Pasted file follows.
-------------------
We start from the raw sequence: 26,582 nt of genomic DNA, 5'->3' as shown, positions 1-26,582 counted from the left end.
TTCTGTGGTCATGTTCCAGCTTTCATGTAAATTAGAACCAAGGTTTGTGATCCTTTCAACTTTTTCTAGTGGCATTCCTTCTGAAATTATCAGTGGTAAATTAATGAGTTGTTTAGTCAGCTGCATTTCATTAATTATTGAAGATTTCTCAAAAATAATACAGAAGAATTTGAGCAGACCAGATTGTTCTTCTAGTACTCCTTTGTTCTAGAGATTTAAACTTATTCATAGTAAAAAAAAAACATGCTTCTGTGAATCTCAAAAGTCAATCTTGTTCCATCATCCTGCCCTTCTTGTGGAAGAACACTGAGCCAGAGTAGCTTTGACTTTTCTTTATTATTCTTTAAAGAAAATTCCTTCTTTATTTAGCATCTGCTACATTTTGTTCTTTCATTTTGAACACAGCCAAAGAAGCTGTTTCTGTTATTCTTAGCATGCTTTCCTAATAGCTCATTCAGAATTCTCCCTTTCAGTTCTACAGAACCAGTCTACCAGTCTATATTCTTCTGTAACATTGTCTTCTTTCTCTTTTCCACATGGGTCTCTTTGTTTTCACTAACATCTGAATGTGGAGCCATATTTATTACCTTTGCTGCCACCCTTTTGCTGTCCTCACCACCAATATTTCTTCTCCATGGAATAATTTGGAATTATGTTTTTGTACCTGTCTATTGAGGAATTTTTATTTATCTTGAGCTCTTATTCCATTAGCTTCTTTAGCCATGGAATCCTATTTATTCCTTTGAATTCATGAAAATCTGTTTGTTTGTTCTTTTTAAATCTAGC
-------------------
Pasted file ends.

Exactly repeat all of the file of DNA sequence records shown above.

We start from the raw sequence: 26,582 nt of genomic DNA, 5'->3' as shown, positions 1-26,582 counted from the left end.
TTCTGTGGTCATGTTCCAGCTTTCATGTAAATTAGAACCAAGGTTTGTGATCCTTTCAACTTTTTCTAGTGGCATTCCTTCTGAAATTATCAGTGGTAAATTAATGAGTTGTTTAGTCAGCTGCATTTCATTAATTATTGAAGATTTCTCAAAAATAATACAGAAGAATTTGAGCAGACCAGATTGTTCTTCTAGTACTCCTTTGTTCTAGAGATTTAAACTTATTCATAGTAAAAAAAAAACATGCTTCTGTGAATCTCAAAAGTCAATCTTGTTCCATCATCCTGCCCTTCTTGTGGAAGAACACTGAGCCAGAGTAGCTTTGACTTTTCTTTATTATTCTTTAAAGAAAATTCCTTCTTTATTTAGCATCTGCTACATTTTGTTCTTTCATTTTGAACACAGCCAAAGAAGCTGTTTCTGTTATTCTTAGCATGCTTTCCTAATAGCTCATTCAGAATTCTCCCTTTCAGTTCTACAGAACCAGTCTACCAGTCTATATTCTTCTGTAACATTGTCTTCTTTCTCTTTTCCACATGGGTCTCTTTGTTTTCACTAACATCTGAATGTGGAGCCATATTTATTACCTTTGCTGCCACCCTTTTGCTGTCCTCACCACCAATATTTCTTCTCCATGGAATAATTTGGAATTATGTTTTTGTACCTGTCTATTGAGGAATTTTTATTTATCTTGAGCTCTTATTCCATTAGCTTCTTTAGCCATGGAATCCTATTTATTCCTTTGAATTCATGAAAATCTGTTTGTTTGTTCTTTTTAAATCTAGC